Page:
Even so, the tour of the Saxton home was fantastic, and it didn't hurt that I was the only one on it. The building was in Ida's family for a long time; she grew up there and lived there while working as a teller at a bank her father ran. She met McKinley at a picnic and they were married a few years later. They had their own place (with the famous front porch), but once Bill started traveling to D.C. for his political career, they usually rented that home out. When they were in Canton, they stayed at the Saxton home with Ida's sister and her family. Bill had a law office in one of the upstairs rooms, and they also had some great space for entertaining; at one point during a Civil War reunion weekend, McKinley, Rutherford Hayes and James Garfield were all staying in the home at the same time. The interiors are all restored to their upper-middle-class glory.
Ida's story is compelling. She and Bill had two girls, both of whom died very young; they had lots of nieces and nephew in their life, but apparently Ida didn't handle the loss of her own kids too well. She spent countless hours knitting booties and bedroom slippers. She also wasn't the most robust person in the world -- she had a 20-inch waist, and later in life she started suffering debilitating seizures and migraines. At formal functions, McKinley always sat next to her (which wasn't normal custom for the time), and when he heard a telltale hissing sound from his wife he would unfold a napkin and cover her face until the attack passed. Her doctors didn't let her attend her husband's funeral, for fear that it would have catastrophic effects on her health. Contemporaries generally regarded her as weird, and she died seven years after her husband.
Visitors or not, it's a wonderful thing that the house still exists. After the Saxtons were gone, the property changed hands a few time. Subsequent owners put a brick shell on the outside, extending up to the sidewalk. Storefronts were put in, and they were suited to the general downturn of Canton in the middle of the 20th century. They have pictures from the era where you can clearly see that portions of the home were divided into a liquor store and a bar. According to the guide, more than one visitor has remarked that they remember the bar, and that it served great hotdogs.
And there's the answer to their problems. Great hotdogs are as much of a national treasure as our presidents and first ladies, and any site combining those things would have to beat off guests with a stick. The First Ladies National Historic Hot Dog Stand and Historic Site might be able to compete in this economy. You can have that idea for free, government. You're welcome.
McKinley Memorial (March 20, 2008)
You know what they say about guys with big tombs. Behold our third-greatest president, William McKinley:
You're looking at 75 feet of hot pink Massachusetts granite, which puts Bill's tomb just a notch behind Lincoln's and within a stone's throw of Grant's. Undeserved company, you say? Bah! Lincoln and Grant may have held the country together, but McKinley saved the union from its deadliest, most nefarious foes:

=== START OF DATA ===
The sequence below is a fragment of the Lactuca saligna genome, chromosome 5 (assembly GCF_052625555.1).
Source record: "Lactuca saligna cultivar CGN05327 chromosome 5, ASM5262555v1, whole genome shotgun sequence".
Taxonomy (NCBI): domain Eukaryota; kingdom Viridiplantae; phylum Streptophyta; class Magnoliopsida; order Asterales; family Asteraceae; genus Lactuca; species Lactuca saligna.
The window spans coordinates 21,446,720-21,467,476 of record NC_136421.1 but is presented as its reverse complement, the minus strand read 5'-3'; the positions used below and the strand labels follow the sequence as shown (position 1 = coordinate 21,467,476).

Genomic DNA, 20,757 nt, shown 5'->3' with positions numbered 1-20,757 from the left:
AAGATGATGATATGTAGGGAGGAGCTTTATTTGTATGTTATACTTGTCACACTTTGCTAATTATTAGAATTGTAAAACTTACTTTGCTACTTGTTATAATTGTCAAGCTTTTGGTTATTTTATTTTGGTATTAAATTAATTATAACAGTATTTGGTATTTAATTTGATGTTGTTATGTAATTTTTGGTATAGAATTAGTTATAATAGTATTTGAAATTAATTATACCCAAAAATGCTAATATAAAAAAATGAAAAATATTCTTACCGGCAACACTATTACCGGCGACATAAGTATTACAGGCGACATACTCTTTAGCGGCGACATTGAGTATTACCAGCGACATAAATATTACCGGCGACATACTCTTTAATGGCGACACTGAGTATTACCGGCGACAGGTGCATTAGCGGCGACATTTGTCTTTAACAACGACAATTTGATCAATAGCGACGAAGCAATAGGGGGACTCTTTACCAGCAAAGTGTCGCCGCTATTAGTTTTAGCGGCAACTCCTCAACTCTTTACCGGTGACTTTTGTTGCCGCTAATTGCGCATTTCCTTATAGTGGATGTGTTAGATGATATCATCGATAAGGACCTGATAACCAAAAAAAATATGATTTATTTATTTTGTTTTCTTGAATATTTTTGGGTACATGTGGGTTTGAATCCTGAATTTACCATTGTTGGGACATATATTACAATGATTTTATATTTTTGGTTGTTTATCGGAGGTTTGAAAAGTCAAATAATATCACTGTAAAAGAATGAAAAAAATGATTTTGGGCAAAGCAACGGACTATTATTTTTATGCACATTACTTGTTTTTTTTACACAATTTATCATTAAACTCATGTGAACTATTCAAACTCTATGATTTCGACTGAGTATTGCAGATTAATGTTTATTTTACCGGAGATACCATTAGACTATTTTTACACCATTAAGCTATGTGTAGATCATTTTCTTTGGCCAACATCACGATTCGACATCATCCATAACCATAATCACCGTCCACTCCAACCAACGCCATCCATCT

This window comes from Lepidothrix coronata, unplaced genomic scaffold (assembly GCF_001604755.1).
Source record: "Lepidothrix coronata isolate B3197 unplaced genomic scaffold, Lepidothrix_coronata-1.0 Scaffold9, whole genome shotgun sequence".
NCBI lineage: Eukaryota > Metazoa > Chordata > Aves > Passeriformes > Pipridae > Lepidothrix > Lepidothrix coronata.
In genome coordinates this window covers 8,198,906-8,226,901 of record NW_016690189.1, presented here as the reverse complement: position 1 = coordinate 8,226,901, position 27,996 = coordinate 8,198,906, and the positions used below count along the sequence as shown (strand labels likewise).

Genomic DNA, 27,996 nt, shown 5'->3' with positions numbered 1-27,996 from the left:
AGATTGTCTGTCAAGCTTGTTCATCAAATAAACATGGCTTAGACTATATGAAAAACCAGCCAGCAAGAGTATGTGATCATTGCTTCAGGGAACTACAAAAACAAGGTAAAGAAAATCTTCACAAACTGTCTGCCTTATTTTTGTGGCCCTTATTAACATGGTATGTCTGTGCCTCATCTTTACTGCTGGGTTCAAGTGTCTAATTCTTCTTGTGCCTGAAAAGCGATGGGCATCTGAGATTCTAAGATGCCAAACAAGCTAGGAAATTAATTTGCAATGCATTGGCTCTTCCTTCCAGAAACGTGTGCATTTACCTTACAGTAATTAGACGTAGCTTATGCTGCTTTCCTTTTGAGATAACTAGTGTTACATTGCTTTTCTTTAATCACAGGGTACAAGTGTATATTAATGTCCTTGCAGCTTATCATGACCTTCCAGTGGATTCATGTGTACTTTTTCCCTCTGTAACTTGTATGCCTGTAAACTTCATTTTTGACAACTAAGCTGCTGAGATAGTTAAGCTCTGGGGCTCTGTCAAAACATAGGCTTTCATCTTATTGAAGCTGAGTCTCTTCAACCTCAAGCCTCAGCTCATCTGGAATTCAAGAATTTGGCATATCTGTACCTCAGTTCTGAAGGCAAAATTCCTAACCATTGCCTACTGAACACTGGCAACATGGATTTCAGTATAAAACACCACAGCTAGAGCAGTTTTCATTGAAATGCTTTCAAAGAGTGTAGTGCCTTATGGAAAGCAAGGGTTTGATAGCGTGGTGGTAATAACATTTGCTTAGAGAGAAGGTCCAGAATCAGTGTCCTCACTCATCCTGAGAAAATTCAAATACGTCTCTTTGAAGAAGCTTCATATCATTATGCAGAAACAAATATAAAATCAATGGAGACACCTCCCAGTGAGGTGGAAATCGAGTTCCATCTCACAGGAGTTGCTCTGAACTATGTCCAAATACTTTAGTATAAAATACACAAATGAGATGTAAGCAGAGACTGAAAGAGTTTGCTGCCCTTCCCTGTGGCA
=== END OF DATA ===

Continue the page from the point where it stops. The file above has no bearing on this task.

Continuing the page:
Spain, and cheap imported goods.
He was born in Niles, Ohio, the seventh of nine Irish/Scottish halfbreeds -- a mix that cemented his fighting spirit and hatred of underwear. He volunteered for the Civil War, attended law school in New York and then moved to Canton at his sister's behest. He ran for Congress at the age of 33 and saw seven glorious terms in the House before becoming governor of Ohio; though anticipating retirement in 1896, he answered his party's call as the GOP presidential nominee. Under guidance from McKinley's firm hand, we beat back the subhuman mongrels of the Spanish empire, driving the white devils from many of their strongholds and guaranteeing the future of the Florida Marlins farm system, and a democratic Cuba, in the process.
Then some nutjob shot him. And sure, that seems sad. But it made this cool photo possible!
You can learn all this not too much more at the museum right next to the tomb, which claims to have the "largest collection of McKinleyana" in the world. That amounts to one room with some old furniture, a few cases of campaign buttons and dolls of McKinley and his wife, Ida. The dolls, by the way, are animatronic and on a motion sensor, and if you don't know that they're animatronic, and you're the only person visiting, and you have your back turned when they suddenly start talking, you will probably almost crap your pants. So heads up.
McKinely had a home in Canton -- he famously conducted a winning "front porch" campaign in the city -- but that building is long gone, with the lumber converted (really) into park shelters and benches by the city in the 1930s. The site of the home is now a library with a historical marker (and a giant sun-catcher) out front.
Honestly, without the help of a house tour by a period-costumed guide, the man is still a total mystery to me. But that would never keep you from ...
FUN MCKINLEY FACTS!
Blown Away (August 2, 2008)
Of the many fine people who have made significant contributions to American History, Leon Czolgosz probably has the name that's hardest to spell. But did he let it stop him? NO! Here's where he had his one shining moment, on Sept. 6, 1901:
That's the approximate spot where Czolgosz introduced himself to William McKinley, by shooting him. Today it's a pretty nice looking neighborhood in Buffalo, built on the site of the Pan-American Exposition McKinley was attending; specifically, McKinley was at the Temple of Music when he got shot, and so scores of proud Americans honor his memory each year by shooting other proud Americans outside of nightclubs.
The marker is on a median strip. Fifteen feet away, a middle-aged guy was mowing his lawn with his shirt off when I stopped there. As I was leaving, I saw in the rear-view mirror that he was mowing the median around the rock. I can't decide if this is patriotic or not.